- The Washington Times - Wednesday, June 15, 2022

A bipartisan group of senators is calling on the Pentagon to shore up its stockpile of critical minerals needed to manufacture modern military technologies for which they say the U.S. has become increasingly reliant on China as a source.

Sens. Joni Ernst, Iowa Republican, and Joe Manchin III, West Virginia Democrat, who both sit on the Senate Armed Services Committee, say their legislation would shore up the U.S. strategic stockpile of key materials needed to meet modern-day defense needs and ensure stable access to critical minerals for America and its allies worldwide.

“At this very moment, our enemies like China dominate the supply chain of these increasingly vital materials, and are even expanding into regions such as Africa and Afghanistan, threatening our readiness in an emergency situation and jeopardizing our national security,” Ms. Ernst said.

The Pentagon maintains a stockpile of critical materials used by defense and civilian manufacturers to be used for national emergencies, known as the National Defense Stockpile.

But according to a 2019 Congressional Research Service report, the U.S. is fully import-reliant on 14 minerals on the Pentagon’s list and 75% reliant on imports for another 10 critical minerals on the list.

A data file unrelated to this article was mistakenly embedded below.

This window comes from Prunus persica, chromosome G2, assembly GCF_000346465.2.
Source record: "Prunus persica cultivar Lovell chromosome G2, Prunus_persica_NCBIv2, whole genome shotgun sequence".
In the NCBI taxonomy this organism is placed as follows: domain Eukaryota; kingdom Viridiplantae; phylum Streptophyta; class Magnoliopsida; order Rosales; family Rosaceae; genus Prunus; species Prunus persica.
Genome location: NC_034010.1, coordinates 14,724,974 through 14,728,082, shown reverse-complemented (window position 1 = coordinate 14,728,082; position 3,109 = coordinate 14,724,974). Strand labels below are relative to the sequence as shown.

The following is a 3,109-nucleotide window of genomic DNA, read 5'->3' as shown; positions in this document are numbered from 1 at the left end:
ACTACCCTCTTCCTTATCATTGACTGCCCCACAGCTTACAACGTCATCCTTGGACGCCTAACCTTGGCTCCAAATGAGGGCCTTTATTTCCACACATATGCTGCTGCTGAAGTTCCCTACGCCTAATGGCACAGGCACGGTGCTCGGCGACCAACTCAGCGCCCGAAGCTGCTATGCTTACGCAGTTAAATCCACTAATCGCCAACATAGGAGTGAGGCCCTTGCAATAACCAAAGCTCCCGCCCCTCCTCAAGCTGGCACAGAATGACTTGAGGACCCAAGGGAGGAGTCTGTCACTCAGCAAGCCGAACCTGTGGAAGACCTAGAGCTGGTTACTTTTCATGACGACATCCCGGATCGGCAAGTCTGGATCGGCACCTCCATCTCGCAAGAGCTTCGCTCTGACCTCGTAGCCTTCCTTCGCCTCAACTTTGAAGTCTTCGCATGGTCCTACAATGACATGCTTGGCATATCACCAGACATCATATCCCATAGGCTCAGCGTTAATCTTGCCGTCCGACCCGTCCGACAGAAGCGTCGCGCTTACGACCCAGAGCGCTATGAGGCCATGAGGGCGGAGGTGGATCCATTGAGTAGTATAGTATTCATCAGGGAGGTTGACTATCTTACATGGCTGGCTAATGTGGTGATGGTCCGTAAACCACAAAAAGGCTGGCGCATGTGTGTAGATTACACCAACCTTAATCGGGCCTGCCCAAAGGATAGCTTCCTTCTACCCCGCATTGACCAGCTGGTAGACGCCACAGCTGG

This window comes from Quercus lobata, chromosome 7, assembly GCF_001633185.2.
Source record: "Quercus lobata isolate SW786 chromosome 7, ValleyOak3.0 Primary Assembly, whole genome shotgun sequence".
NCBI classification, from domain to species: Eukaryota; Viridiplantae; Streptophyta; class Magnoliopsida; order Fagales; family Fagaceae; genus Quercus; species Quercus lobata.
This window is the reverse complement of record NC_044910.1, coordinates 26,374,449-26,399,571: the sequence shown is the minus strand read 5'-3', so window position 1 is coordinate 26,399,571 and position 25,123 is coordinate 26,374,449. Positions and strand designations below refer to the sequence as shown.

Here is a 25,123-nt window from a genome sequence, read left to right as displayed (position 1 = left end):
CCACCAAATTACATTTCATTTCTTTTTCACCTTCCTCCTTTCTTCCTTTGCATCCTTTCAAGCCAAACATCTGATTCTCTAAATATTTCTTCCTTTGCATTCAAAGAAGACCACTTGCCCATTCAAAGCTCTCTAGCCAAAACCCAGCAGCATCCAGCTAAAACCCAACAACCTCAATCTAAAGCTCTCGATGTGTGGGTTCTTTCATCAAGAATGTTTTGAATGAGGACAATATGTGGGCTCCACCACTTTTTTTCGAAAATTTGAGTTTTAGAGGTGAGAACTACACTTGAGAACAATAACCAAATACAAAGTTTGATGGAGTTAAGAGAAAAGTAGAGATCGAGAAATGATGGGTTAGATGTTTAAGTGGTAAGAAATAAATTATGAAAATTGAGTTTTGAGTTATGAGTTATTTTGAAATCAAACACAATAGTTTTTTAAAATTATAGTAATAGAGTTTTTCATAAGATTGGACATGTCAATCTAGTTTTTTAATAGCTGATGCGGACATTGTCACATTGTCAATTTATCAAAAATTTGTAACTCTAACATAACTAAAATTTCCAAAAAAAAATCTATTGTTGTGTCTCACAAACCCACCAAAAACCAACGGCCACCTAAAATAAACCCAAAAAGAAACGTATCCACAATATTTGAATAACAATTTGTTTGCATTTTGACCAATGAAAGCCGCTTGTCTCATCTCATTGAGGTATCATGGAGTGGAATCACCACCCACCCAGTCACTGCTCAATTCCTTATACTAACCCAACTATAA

Their bill would require the Defense Department to look for ways to ensure stable access to the materials, and give it authority to update its list of critical minerals to meet modern needs.

Sens. Steve Daines, Montana Republican; Gary Peters, Michigan Democrat; Marsha Blackburn, Tennessee Republican; Rick Scott, Florida Republican; and Angus King, Maine independent, co-signed the bill which was introduced Tuesday.

“By addressing the weaknesses in our current National Defense Stockpile, our bill will bolster American critical mineral independence and help ensure we have the resources we need for essential defense products and services,” Mr. Manchin said. “I urge my colleagues on both sides of the aisle to support this crucial legislation.”

• Joseph Clark can be reached at jclark@washingtontimes.com.

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